Retirees Can't Overlook Sequence of Return Risk

SMART INSIGHTS FROM PROFESSIONAL ADVISERS

Retirees Can't Afford to Underestimate Sequence of Return Risk

If the market tanks in the early years of your retirement, you could be in big trouble ... unless you're prepared.

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Sequence of return risk, in my opinion, may be the biggest risk retirees face.

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So, what is sequence of returns? It's the order in which you get the returns that your investments receive. Why is this so important? Before retirement, it doesn't matter what order your returns come in. The end result is the exact same number. But look at what happens when I take withdrawals from the accounts in the example below:

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YearFund A returnsFund B returns
1(-30%)25%
25%12%
312%5%
425%(-30%)

Assuming I started with $1 million in each fund and a withdrawal of $60,000 per year, at the end of four years this is what my accounts would look like.

Fund AFund B
$720,000$831,768

The accounts both earned the exact same rates of return, and yet there is a $111,768 difference between them in only four years! Imagine going out 10 or 20 years.

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You can see why I feel sequence of returns risk is one of the most important risks you face, and nobody even talks about it. I don't care nearly as much what return you get on your money in retirement; I care about the way you get it. A portfolio with a lower return can clearly leave you with more money if it is structured properly. This is the heart of income planning for retirees.

What You DON’T Want to Do

To put it simply, you do not want to lose money in your early retirement years. Losing money in the beginning of your retirement, when you are withdrawing money from your retirement plans, has the opposite effect of compound interest. Every withdrawal is compounded by the fact that the market is going down, causing you to spend down your retirement savings faster.

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The reason advisers tell you to be more conservative in retirement is because you can't afford to lose money in the early years of retirement, or you might run out of money. In reality, however, this might be bad advice. Being very conservative when interest rates were 11% or when retirees lived to age 70 worked. Today, interest rates are not high enough to sustain most retirees, and many of them are living 30+ years in retirement.

An Easy Way to Avoid this Critical Risk

So, what is the solution? You need to mitigate sequence of return risk.

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So how do we mitigate sequence of returns risk? One of the easiest ways is to remove money that you intend on spending in the first few years of retirement out of the stock market. If you don’t withdraw funds invested in the stock market when the market is down, then you avoid the negative compound interest effect in a declining market.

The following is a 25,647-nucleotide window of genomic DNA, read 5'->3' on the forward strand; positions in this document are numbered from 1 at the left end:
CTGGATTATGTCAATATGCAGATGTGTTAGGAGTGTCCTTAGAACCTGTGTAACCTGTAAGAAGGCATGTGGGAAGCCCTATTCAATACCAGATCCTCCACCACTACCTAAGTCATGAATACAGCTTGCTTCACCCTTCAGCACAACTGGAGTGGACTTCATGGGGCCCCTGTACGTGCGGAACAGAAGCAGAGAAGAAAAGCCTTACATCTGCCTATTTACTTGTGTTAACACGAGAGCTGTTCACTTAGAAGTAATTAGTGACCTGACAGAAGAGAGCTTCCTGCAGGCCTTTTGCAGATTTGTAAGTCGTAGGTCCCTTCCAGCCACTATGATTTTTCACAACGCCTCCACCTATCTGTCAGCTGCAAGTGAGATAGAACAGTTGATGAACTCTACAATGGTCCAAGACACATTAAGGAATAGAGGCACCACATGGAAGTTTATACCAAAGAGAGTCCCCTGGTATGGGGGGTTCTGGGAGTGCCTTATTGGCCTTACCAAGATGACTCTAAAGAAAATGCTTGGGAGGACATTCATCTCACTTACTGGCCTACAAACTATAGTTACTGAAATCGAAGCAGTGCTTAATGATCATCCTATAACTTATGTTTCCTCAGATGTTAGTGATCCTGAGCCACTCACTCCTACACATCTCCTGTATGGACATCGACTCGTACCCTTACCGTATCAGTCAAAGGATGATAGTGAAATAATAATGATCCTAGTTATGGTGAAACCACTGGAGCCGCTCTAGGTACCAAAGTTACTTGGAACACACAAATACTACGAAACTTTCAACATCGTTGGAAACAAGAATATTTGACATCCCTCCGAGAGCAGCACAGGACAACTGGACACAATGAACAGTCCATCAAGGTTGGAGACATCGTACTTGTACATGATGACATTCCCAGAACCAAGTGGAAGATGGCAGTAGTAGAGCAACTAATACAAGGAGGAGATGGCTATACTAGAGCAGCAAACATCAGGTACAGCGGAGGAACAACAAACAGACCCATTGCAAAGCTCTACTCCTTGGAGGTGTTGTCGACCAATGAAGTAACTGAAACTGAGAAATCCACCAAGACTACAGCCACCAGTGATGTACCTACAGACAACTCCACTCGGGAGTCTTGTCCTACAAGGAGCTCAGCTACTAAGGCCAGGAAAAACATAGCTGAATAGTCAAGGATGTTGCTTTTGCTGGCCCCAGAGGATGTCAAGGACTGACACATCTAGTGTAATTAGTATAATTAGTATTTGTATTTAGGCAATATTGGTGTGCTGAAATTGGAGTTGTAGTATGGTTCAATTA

For those who are already retired, I like to keep five years or more of income safe from market declines. If you are still working, the number of years you plan on working until you retire can count toward the five years, since you may not start withdrawing until you actually retire. So, for example, if you are retiring in three years, then you need two years of retirement income out of the market.

For more conservative clients, you can keep up to 10 years of income protected. I wouldn’t suggest going beyond 10 years, though, because you want markets to help your portfolio over the long term. Keeping too much money out hinders the ability of the markets to help you.

If you can minimize the impact of early down-market years, you may greatly improve your chances of not outliving your savings. You may possibly even withdraw a larger percentage of your assets each year than what would normally be recommended. If it is done properly, you should also be able to increase your income with inflation.

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Increasing retirement account withdrawal amounts, increasing withdrawals with inflation, and ensuring that your savings last as long as you do are the ultimate goals of retirement income planning.

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Securities offered through Kestra Investment Services, LLC (Kestra IS), member FINRA/SIPC. Investment advisory services offered through Kestra Advisory Services, LLC (Kestra AS), an affiliate of Kestra IS. Reich Asset Management, LLC is not affiliated with Kestra IS or Kestra AS. The opinions expressed in this commentary are those of the author and may not necessarily reflect those held by Kestra Investment Services, LLC or Kestra Advisory Services, LLC. This is for general information only and is not intended to provide specific investment advice or recommendations for any individual. It is suggested that you consult your financial professional, attorney, or tax adviser with regard to your individual situation.

T. Eric Reich, President of Reich Asset Management, LLC, is a Certified Financial Planner™ professional, holds his Certified Investment Management Analyst certification, and holds Chartered Life Underwriter® and Chartered Financial Consultant® designations.

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This article was written by and presents the views of our contributing adviser, not the Kiplinger editorial staff. You can check adviser records with the SEC or with FINRA.